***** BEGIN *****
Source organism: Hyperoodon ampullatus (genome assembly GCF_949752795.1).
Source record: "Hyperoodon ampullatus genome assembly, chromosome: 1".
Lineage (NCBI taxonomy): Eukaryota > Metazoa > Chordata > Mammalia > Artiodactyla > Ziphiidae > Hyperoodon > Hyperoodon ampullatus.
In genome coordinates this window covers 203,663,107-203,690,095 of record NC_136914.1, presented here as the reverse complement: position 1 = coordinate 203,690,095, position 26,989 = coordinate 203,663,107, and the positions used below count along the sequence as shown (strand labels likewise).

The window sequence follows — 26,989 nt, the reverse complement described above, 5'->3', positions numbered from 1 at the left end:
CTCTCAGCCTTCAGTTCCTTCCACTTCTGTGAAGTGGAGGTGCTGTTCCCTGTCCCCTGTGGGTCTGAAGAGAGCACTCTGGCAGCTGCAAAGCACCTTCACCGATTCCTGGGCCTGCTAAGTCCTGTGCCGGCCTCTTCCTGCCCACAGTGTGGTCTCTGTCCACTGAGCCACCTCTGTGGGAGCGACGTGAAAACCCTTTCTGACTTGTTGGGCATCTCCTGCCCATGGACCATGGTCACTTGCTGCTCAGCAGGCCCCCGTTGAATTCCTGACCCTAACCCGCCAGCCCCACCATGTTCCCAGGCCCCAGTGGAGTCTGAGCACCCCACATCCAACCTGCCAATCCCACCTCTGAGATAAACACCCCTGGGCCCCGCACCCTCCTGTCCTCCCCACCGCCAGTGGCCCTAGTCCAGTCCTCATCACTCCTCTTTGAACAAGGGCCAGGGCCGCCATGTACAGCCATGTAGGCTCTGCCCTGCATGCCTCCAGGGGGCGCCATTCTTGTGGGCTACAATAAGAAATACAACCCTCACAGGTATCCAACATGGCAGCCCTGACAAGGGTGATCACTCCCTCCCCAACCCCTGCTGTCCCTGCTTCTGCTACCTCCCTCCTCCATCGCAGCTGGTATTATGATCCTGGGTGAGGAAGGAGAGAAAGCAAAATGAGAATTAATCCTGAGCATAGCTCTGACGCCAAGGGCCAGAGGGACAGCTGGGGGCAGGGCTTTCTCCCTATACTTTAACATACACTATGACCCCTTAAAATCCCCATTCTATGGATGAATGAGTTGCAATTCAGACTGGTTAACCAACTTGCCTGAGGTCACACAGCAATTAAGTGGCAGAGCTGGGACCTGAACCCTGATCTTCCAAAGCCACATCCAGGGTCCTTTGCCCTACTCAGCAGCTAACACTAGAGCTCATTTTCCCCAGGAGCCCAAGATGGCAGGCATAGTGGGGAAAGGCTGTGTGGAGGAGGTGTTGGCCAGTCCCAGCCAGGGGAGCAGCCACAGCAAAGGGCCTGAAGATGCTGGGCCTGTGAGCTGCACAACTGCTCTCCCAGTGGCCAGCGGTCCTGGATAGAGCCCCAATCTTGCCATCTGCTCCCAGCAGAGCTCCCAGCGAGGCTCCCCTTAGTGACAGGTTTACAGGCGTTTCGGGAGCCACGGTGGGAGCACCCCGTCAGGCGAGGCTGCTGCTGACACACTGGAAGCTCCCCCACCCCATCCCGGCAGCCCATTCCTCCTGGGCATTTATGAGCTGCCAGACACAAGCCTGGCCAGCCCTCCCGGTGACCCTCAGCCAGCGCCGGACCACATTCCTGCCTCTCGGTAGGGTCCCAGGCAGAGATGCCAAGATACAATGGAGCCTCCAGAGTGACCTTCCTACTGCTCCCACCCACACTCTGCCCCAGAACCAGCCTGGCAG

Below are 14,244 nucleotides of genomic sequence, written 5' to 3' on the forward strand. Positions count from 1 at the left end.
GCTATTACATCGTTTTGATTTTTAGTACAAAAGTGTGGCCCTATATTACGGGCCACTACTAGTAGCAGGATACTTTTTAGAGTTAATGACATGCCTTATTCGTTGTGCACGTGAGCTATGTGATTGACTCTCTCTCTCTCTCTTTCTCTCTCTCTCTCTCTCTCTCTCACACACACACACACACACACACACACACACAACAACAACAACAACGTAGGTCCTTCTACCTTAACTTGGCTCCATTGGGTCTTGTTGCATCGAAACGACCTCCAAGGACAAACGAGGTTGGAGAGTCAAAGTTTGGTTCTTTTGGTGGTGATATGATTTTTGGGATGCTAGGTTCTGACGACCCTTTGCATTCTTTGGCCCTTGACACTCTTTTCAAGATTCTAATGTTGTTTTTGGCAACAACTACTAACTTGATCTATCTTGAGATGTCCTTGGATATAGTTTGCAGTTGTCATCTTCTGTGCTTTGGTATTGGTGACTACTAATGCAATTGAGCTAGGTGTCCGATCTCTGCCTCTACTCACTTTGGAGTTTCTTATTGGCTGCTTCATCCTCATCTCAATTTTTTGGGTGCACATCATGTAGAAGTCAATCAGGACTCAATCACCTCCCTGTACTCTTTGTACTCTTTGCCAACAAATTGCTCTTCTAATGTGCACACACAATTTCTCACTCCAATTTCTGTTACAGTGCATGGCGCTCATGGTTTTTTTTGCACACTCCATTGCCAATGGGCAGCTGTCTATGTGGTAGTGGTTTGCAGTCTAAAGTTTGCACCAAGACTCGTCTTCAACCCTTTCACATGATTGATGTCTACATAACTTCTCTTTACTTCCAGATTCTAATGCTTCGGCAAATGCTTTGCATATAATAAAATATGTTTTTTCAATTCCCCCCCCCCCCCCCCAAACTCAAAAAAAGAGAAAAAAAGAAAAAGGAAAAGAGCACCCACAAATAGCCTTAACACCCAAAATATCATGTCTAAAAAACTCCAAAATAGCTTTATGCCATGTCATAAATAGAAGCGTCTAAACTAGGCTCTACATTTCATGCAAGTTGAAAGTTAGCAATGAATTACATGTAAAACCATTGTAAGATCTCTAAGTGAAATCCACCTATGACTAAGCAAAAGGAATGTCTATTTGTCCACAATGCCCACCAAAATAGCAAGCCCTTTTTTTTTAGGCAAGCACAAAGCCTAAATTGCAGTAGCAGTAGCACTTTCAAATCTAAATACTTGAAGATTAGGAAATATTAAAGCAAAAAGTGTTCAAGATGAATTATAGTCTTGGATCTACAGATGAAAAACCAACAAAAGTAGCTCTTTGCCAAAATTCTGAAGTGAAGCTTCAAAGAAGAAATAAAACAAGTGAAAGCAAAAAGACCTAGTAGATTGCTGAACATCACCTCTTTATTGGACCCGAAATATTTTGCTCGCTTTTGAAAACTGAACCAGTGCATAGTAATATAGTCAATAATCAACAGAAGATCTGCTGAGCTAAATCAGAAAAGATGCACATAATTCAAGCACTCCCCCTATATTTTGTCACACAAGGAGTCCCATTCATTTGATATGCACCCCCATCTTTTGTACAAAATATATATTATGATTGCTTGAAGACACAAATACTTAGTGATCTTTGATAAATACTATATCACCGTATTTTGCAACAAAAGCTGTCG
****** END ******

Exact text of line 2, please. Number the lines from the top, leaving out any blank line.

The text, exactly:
Source record: "Hyperoodon ampullatus genome assembly, chromosome: 1".